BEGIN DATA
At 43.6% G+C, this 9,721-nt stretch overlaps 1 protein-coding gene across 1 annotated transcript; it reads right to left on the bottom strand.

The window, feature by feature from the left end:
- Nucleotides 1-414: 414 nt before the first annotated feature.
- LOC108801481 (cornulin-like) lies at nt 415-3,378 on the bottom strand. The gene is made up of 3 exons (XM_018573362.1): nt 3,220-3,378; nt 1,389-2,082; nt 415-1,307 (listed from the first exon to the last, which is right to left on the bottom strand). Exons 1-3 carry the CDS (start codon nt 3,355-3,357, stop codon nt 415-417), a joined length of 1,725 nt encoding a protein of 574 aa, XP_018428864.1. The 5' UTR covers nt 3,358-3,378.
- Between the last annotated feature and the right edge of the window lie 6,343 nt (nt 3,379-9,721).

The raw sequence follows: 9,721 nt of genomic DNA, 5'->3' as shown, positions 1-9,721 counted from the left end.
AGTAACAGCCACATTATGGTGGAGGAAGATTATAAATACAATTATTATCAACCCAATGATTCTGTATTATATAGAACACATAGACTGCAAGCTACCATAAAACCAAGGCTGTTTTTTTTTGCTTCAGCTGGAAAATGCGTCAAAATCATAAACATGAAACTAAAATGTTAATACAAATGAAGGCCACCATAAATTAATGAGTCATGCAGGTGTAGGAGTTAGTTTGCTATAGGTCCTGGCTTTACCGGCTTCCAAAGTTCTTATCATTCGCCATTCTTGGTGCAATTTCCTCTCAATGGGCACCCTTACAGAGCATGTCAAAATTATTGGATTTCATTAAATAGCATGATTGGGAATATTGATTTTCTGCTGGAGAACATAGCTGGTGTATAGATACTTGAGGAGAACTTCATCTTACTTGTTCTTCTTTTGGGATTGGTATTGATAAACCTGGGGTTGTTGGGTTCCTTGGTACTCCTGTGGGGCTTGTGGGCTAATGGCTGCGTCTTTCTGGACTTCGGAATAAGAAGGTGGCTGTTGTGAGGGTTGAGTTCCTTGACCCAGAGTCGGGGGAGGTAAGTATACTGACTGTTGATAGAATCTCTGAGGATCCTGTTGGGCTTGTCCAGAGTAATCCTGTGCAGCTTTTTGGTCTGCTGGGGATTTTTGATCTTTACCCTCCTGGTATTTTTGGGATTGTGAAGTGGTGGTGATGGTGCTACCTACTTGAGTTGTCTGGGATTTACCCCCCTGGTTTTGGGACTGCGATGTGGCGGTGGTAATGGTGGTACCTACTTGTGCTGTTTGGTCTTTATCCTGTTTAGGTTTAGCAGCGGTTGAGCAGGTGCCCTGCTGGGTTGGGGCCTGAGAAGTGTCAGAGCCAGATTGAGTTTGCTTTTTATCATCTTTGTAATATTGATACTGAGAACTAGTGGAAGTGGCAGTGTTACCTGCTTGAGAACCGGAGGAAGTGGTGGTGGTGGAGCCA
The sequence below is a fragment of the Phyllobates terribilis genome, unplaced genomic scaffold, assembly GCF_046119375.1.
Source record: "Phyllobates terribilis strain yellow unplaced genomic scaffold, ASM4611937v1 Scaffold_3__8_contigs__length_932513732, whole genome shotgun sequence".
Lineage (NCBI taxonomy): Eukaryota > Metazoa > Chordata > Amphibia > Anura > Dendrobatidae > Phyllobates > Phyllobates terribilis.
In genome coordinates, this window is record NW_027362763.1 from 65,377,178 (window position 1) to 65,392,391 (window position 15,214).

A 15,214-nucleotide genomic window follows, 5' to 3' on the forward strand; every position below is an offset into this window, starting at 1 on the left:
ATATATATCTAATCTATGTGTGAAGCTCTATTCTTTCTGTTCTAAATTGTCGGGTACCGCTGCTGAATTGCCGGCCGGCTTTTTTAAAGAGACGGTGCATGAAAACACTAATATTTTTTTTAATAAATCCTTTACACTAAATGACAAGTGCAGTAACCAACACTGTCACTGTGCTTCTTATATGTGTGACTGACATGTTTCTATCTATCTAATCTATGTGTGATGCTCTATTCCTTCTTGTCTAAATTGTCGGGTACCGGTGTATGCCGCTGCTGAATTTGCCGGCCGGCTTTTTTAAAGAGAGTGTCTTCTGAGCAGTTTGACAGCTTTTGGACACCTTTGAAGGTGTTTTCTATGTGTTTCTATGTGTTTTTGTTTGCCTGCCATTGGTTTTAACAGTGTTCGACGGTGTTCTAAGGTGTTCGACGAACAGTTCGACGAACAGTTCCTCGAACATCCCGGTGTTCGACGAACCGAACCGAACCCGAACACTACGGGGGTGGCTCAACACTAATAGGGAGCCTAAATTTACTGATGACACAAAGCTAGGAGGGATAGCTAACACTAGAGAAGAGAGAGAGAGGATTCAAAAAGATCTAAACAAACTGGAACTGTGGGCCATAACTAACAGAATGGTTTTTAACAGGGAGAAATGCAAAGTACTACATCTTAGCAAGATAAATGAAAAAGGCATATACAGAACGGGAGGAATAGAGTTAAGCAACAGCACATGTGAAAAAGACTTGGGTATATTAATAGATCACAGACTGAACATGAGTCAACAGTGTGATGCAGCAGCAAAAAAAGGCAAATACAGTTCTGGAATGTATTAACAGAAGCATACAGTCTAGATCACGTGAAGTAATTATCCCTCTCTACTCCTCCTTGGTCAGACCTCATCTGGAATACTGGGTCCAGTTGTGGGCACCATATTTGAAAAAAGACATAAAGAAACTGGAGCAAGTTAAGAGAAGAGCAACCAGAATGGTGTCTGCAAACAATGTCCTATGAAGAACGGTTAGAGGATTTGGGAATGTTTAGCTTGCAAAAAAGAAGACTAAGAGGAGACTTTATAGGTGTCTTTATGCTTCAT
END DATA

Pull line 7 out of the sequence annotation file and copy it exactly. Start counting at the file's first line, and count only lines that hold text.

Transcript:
AGTAACAGCCACATTATGGTGGAGGAAGATTATAAATACAATTATTATCAACCCAATGATTCTGTATTATATAGAACACATAGACTGCAAGCTACCATAAAACCAAGGCTGTTTTTTTTTGCTTCAGCTGGAAAATGCGTCAAAATCATAAACATGAAACTAAAATGTTAATACAAATGAAGGCCACCATAAATTAATGAGTCATGCAGGTGTAGGAGTTAGTTTGCTATAGGTCCTGGCTTTACCGGCTTCCAAAGTTCTTATCATTCGCCATTCTTGGTGCAATTTCCTCTCAATGGGCACCCTTACAGAGCATGTCAAAATTATTGGATTTCATTAAATAGCATGATTGGGAATATTGATTTTCTGCTGGAGAACATAGCTGGTGTATAGATACTTGAGGAGAACTTCATCTTACTTGTTCTTCTTTTGGGATTGGTATTGATAAACCTGGGGTTGTTGGGTTCCTTGGTACTCCTGTGGGGCTTGTGGGCTAATGGCTGCGTCTTTCTGGACTTCGGAATAAGAAGGTGGCTGTTGTGAGGGTTGAGTTCCTTGACCCAGAGTCGGGGGAGGTAAGTATACTGACTGTTGATAGAATCTCTGAGGATCCTGTTGGGCTTGTCCAGAGTAATCCTGTGCAGCTTTTTGGTCTGCTGGGGATTTTTGATCTTTACCCTCCTGGTATTTTTGGGATTGTGAAGTGGTGGTGATGGTGCTACCTACTTGAGTTGTCTGGGATTTACCCCCCTGGTTTTGGGACTGCGATGTGGCGGTGGTAATGGTGGTACCTACTTGTGCTGTTTGGTCTTTATCCTGTTTAGGTTTAGCAGCGGTTGAGCAGGTGCCCTGCTGGGTTGGGGCCTGAGAAGTGTCAGAGCCAGATTGAGTTTGCTTTTTATCATCTTTGTAATATTGATACTGAGAACTAGTGGAAGTGGCAGTGTTACCTGCTTGAGAACCGGAGGAAGTGGTGGTGGTGGAGCCA